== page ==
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This eBook from the Gutenberg Project consists of approximately 270 pages of information about The Elephant God.

“What a devilish trick!” cried Barclay.

“Well, I hope that concludes the entertainment for tonight,” said Dermot.  “Enough is as good as a feast.”

When next morning the servant brought in his tray, Dermot was smoking a cigarette in an easy chair, and he fancied that there was a scared expression in the man’s eyes, as the fellow looked covertly at the slippers on the Major’s feet.

CHAPTER XVII

A TRAP

In the forenoon of the fifth day of the Durga-Puja Festival the Dewan and Chunerbutty sat on the thick carpet of the Rajah’s apartment, which was in that part of the Palace facing the wing given up to the visitors.  It formed one of the sides of the square surrounding the paved courtyard below, which was rarely entered.  Only one door led into it from the buildings which lined it on three sides, a door under the Rajah’s suite of apartments.

That potentate was sprawling on a pile of soft cushions, glaring malevolently at his Chief Minister, whom he hated and feared.

“Curses on thee, Dewan-ji!” he muttered, turning uneasily and groaning with the pain of movement.  For he was badly bruised, sore, and shaken, from his treatment by the crowd on the previous day.

“Why on me, O Maharaj?” asked the Dewan, looking at him steadily and with hardly-veiled contempt.

“Because thine was the idea of this foolish celebration yesterday.  Mother Durga was angry with me for introducing this foreign way of worship,” answered the superstitious atheist, conveniently forgetting that the idea was his own.  “It will cost me large sums to these greedy priests, if she is not to punish me further.”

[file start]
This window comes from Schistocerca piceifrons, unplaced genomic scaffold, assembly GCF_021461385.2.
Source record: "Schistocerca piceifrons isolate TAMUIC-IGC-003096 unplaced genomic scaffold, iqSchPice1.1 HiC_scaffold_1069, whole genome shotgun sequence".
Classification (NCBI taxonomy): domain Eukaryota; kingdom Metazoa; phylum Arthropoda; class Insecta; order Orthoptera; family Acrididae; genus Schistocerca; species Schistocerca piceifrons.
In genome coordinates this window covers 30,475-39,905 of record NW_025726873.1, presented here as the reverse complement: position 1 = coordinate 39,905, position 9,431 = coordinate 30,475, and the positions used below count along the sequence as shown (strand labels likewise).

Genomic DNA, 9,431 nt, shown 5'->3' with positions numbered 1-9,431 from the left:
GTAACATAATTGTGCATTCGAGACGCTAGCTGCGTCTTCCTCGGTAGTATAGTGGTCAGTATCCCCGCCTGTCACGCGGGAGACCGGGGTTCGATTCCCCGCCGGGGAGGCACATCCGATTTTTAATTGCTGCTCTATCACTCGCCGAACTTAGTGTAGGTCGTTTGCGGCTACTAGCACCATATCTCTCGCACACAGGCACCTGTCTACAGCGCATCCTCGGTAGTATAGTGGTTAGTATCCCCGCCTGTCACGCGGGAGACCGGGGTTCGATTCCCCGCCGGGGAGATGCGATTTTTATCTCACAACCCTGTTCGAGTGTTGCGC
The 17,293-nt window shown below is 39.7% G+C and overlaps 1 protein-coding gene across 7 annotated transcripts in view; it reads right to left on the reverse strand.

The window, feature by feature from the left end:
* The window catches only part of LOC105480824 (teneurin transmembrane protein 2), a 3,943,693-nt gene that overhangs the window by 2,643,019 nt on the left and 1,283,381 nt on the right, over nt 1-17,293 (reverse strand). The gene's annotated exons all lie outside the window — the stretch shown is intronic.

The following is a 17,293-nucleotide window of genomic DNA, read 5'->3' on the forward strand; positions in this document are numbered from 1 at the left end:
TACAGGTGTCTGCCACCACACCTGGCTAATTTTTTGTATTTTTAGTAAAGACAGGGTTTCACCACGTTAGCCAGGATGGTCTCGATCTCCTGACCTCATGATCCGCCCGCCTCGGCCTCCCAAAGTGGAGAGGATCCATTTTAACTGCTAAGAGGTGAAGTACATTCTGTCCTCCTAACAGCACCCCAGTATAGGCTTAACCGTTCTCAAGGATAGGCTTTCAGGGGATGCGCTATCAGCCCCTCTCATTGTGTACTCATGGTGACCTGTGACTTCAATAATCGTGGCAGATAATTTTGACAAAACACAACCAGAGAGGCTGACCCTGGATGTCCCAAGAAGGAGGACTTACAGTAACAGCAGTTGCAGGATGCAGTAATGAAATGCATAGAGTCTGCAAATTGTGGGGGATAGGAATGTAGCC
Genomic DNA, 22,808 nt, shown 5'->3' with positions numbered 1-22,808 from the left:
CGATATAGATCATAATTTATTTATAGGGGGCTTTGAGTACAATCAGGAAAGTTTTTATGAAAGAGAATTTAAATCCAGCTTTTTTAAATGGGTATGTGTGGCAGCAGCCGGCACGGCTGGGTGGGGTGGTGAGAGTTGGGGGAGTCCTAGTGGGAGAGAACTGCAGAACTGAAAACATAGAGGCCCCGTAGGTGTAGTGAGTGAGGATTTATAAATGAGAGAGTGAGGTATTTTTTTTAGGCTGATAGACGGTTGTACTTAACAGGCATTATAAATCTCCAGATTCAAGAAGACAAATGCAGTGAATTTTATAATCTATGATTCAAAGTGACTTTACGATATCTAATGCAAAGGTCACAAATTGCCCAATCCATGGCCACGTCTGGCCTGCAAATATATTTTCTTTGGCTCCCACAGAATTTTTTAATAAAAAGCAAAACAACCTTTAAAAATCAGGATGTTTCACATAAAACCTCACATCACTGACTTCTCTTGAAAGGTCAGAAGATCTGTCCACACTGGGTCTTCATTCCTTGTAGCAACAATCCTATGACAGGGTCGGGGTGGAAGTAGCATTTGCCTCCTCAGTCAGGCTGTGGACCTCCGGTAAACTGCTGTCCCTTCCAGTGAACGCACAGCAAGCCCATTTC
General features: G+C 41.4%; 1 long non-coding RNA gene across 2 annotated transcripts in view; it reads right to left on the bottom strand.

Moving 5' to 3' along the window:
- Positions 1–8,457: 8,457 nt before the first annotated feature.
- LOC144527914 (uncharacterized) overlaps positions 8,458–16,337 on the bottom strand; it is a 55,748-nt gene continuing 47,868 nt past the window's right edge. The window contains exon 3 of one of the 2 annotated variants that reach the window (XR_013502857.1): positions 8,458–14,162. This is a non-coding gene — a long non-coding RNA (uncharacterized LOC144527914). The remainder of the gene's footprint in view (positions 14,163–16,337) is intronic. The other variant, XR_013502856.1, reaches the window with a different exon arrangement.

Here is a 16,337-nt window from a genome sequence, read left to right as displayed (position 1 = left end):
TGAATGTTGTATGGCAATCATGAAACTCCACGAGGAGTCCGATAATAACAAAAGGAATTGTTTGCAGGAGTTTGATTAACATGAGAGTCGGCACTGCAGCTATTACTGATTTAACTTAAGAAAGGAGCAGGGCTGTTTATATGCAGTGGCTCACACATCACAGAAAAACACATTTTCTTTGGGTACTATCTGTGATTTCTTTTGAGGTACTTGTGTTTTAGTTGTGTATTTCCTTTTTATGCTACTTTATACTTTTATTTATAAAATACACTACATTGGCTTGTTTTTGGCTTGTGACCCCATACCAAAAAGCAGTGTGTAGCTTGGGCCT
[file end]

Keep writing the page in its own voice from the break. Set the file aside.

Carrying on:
“Not for that reason, but for another, is the Holy Mother enraged, O Maharaj,” replied his Minister.  “For the lack of a sweeter sacrifice than we offered her yesterday.”

“What is that?” demanded the Rajah suspiciously.  He distrusted his Dewan more than any one else in his service.

“Canst thou ask?  Thou who bearest on thy forehead the badge of the Saktas?”

“Thou meanest a human sacrifice?”

“I do.”

“I have given Durga many,” grumbled the Rajah.  “But if she be greedy, let her have more.  There are girls in my zenana that I would gladly be rid of.”

“The Holy Mother demands a worthier offering than some wanton that thou hast wearied of.”

Chunerbutty spoke for the first time.

“She wants the blood of one of the accursed race; of a Feringhi; of this soldier and spy.”

The Rajah shifted uneasily on his cushions.  He hated but he feared the white men, and he had not implicit faith in the Dewan’s talk of their speedy overthrow.

“Mother Durga has rejected him,” he said.  “Have ye not all tried to slay him and failed?”

The Dewan nodded his head slowly and stared at the carpet.

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